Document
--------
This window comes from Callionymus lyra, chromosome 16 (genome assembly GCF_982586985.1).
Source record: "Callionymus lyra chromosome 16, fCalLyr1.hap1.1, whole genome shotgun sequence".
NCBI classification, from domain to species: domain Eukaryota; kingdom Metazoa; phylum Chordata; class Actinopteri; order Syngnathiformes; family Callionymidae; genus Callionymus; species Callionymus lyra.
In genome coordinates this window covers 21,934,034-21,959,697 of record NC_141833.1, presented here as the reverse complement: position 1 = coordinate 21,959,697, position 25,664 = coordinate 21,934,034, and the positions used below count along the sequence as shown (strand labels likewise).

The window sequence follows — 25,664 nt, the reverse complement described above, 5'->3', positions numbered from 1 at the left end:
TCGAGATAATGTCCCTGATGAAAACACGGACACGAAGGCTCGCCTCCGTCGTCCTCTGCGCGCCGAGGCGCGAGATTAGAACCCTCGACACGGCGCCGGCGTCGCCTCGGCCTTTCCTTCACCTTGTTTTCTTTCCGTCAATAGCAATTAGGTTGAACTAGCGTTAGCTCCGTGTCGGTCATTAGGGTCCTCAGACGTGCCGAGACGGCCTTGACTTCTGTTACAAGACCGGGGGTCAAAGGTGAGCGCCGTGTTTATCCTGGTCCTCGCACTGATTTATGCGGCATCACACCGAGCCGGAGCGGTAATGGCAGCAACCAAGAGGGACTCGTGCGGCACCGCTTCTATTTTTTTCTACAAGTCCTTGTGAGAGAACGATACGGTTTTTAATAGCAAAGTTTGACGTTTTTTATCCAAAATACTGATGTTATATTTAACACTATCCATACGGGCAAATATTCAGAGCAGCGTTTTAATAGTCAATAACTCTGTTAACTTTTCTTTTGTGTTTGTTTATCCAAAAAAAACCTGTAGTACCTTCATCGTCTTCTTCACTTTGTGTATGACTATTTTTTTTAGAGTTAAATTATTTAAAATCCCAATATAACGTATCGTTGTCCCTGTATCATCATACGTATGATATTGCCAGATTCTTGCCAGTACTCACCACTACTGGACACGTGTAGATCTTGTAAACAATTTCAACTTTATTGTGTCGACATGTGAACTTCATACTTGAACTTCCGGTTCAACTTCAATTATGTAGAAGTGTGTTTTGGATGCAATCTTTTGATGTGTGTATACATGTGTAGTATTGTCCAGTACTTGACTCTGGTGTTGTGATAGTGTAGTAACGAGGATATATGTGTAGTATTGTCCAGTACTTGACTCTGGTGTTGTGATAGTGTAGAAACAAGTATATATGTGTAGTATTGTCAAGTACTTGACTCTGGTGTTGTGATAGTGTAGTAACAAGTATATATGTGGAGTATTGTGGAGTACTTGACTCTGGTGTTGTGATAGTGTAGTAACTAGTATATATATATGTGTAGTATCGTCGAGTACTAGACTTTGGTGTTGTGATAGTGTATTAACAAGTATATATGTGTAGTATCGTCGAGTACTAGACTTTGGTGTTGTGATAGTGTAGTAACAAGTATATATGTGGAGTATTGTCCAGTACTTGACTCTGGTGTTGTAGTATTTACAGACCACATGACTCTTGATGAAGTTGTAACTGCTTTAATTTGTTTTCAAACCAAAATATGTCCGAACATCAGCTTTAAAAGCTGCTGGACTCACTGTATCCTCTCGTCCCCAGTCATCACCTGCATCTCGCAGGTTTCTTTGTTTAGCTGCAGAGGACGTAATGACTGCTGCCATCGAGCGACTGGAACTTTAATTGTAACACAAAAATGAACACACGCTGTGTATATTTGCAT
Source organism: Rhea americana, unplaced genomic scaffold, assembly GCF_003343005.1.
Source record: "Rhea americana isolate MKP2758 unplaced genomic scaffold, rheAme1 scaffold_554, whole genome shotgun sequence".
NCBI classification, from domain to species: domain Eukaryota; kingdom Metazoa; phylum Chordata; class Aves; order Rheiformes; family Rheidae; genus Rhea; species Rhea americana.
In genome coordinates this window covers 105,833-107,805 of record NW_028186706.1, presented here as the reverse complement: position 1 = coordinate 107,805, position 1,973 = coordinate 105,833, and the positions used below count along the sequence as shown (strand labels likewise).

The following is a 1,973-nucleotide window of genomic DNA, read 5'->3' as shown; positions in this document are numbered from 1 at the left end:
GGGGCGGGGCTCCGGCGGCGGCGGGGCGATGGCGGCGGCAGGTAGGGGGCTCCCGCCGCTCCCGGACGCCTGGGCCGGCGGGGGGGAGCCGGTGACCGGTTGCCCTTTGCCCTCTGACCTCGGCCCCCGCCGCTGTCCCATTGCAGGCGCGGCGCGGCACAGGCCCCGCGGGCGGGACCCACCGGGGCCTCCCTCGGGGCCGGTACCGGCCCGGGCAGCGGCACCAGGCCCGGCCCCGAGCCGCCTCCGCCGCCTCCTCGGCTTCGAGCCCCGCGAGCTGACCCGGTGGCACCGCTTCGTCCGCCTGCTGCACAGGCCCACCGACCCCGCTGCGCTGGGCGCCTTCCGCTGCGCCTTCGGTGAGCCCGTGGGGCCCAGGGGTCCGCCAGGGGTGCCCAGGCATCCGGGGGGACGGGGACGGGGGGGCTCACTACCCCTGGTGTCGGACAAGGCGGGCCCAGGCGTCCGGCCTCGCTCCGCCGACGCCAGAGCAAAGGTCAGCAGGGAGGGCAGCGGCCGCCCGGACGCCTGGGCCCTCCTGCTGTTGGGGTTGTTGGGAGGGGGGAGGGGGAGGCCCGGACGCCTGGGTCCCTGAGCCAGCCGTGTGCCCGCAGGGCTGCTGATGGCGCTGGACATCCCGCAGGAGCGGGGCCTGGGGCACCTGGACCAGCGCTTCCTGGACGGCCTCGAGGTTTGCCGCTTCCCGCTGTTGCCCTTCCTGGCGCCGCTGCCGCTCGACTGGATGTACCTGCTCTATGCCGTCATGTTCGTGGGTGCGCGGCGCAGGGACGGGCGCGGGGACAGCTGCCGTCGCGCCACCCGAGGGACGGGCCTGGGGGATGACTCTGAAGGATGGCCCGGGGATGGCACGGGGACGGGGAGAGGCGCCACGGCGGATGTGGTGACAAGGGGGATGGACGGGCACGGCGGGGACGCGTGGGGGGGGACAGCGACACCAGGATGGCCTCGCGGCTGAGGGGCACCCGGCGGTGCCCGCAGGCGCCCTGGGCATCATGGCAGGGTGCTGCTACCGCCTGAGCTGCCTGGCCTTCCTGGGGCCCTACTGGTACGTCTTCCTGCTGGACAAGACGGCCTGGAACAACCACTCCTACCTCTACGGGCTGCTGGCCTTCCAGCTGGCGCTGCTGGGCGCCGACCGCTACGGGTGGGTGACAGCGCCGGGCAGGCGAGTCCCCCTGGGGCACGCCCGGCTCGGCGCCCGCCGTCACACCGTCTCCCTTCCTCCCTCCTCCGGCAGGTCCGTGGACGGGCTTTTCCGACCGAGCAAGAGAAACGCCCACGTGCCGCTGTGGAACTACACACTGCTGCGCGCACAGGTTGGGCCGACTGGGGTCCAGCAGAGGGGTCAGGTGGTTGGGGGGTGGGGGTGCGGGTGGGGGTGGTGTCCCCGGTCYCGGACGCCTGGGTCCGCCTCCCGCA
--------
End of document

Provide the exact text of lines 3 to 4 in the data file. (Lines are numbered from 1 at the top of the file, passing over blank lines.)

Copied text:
NCBI classification, from domain to species: domain Eukaryota; kingdom Metazoa; phylum Chordata; class Actinopteri; order Syngnathiformes; family Callionymidae; genus Callionymus; species Callionymus lyra.
In genome coordinates this window covers 21,934,034-21,959,697 of record NC_141833.1, presented here as the reverse complement: position 1 = coordinate 21,959,697, position 25,664 = coordinate 21,934,034, and the positions used below count along the sequence as shown (strand labels likewise).